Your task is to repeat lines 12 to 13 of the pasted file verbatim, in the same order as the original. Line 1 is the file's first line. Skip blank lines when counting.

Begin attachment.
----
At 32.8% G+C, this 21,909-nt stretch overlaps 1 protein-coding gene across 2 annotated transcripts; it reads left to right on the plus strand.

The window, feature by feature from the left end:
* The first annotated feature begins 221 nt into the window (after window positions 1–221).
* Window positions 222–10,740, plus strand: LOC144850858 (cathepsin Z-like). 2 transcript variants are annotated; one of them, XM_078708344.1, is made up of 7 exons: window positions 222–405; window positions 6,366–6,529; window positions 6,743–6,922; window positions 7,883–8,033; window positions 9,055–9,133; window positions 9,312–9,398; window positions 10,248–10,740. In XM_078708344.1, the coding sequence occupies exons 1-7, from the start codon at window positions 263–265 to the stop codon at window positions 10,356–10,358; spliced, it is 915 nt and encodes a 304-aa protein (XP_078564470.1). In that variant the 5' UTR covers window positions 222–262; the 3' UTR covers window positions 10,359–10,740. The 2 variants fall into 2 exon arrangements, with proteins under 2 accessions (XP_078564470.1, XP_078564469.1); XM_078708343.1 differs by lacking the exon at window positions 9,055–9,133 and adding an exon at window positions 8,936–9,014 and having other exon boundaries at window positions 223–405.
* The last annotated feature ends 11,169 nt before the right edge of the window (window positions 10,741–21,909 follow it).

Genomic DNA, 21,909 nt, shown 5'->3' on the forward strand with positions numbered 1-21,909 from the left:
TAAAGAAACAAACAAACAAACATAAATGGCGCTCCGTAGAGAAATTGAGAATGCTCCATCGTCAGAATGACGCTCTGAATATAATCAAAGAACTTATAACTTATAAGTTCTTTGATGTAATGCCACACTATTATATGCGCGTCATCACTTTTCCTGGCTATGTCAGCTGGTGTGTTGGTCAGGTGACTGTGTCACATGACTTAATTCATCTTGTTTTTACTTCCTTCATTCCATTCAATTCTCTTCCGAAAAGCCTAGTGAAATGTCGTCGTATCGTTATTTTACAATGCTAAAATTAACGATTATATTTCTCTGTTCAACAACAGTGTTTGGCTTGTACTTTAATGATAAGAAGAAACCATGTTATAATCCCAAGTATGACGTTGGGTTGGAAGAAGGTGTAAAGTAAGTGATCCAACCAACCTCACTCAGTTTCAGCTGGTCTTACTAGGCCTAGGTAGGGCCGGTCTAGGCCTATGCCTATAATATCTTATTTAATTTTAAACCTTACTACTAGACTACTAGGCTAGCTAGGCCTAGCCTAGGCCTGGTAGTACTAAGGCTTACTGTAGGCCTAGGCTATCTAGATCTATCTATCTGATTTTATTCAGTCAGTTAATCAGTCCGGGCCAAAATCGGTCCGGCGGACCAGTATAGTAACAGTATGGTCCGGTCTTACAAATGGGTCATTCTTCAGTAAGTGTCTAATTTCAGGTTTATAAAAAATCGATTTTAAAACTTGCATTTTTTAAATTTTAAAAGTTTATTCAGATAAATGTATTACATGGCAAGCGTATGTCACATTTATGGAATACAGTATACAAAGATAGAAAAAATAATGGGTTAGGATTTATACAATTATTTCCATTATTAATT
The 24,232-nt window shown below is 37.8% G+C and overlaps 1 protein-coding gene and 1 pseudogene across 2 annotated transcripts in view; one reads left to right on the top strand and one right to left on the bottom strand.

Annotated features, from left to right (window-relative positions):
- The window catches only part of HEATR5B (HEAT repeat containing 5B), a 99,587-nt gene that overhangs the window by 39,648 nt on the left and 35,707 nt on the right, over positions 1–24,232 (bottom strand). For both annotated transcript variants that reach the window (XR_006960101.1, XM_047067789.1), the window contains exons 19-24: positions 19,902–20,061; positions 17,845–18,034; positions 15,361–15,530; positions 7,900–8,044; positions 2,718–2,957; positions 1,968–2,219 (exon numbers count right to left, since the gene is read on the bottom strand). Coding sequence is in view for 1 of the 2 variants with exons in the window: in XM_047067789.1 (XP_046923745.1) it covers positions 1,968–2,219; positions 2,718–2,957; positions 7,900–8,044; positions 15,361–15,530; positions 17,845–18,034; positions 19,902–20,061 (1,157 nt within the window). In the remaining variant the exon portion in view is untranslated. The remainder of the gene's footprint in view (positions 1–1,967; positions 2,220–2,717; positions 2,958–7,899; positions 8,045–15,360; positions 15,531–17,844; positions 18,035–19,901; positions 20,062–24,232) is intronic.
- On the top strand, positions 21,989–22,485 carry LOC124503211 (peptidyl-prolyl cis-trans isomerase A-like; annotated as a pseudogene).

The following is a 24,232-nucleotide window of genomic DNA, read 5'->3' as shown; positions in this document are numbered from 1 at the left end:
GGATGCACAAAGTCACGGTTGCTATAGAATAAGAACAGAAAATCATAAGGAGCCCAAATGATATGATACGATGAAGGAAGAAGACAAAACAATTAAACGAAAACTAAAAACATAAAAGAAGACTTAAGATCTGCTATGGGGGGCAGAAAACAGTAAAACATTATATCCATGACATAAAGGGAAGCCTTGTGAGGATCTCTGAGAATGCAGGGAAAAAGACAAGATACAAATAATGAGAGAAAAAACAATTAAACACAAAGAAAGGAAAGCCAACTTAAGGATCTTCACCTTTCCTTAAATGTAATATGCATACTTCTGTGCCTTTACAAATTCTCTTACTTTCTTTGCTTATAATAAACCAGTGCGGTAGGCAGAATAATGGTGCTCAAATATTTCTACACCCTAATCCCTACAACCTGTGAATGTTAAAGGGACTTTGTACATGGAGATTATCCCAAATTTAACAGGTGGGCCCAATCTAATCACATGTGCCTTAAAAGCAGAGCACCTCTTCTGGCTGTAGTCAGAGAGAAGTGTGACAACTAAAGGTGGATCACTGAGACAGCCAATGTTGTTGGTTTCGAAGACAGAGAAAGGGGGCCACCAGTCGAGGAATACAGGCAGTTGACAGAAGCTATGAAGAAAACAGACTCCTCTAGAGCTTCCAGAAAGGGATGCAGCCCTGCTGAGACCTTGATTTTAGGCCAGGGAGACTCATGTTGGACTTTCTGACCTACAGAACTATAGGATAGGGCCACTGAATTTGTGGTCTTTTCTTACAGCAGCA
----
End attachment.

The following is a 24,232-nucleotide window of genomic DNA, read 5'->3' as shown; positions in this document are numbered from 1 at the left end:
GGATGCACAAAGTCACGGTTGCTATAGAATAAGAACAGAAAATCATAAGGAGCCCAAATGATATGATACGATGAAGGAAGAAGACAAAACAATTAAACGAAAACTAAAAACATAAAAGAAGACTTAAGATCTGCTATGGGGGGCAGAAAACAGTAAAACATTATATCCATGACATAAAGGGAAGCCTTGTGAGGATCTCTGAGAATGCAGGGAAAAAGACAAGATACAAATAATGAGAGAAAAAACAATTAAACACAAAGAAAGGAAAGCCAACTTAAGGATCTTCACCTTTCCTTAAATGTAATATGCATACTTCTGTGCCTTTACAAATTCTCTTACTTTCTTTGCTTATAATAAACCAGTGCGGTAGGCAGAATAATGGTGCTCAAATATTTCTACACCCTAATCCCTACAACCTGTGAATGTTAAAGGGACTTTGTACATGGAGATTATCCCAAATTTAACAGGTGGGCCCAATCTAATCACATGTGCCTTAAAAGCAGAGCACCTCTTCTGGCTGTAGTCAGAGAGAAGTGTGACAACTAAAGGTGGATCACTGAGACAGCCAATGTTGTTGGTTTCGAAGACAGAGAAAGGGGGCCACCAGTCGAGGAATACAGGCAGTTGACAGAAGCTATGAAGAAAACAGACTCCTCTAGAGCTTCCAGAAAGGGATGCAGCCCTGCTGAGACCTTGATTTTAGGCCAGGGAGACTCATGTTGGACTTTCTGACCTACAGAACTATAGGATAGGGCCACTGAATTTGTGGTCTTTTCTTACAGCAGCA